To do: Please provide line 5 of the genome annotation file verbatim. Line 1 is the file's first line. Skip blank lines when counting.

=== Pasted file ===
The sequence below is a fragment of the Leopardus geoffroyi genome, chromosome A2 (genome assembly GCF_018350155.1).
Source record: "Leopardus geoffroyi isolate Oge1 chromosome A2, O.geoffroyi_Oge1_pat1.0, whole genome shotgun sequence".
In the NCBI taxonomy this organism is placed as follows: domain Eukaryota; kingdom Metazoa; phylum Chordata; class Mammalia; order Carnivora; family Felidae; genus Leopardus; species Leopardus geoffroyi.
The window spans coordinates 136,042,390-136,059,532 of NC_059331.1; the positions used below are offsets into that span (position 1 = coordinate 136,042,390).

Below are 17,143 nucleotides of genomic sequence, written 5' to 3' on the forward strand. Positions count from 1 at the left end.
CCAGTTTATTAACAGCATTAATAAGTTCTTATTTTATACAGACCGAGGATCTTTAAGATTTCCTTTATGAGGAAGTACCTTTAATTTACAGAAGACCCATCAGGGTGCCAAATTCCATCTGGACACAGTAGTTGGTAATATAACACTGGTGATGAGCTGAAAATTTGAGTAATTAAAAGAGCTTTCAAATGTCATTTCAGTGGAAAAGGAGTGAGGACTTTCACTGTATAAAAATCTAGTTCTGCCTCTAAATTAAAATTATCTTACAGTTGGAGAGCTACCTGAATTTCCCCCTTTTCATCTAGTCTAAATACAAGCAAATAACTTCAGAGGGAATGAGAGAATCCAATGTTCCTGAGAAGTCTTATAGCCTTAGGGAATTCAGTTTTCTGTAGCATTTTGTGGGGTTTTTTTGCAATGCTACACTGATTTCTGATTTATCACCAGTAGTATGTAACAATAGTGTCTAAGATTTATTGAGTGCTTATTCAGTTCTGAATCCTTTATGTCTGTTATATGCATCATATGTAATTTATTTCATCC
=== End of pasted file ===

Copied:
Below are 17,143 nucleotides of genomic sequence, written 5' to 3' on the forward strand. Positions count from 1 at the left end.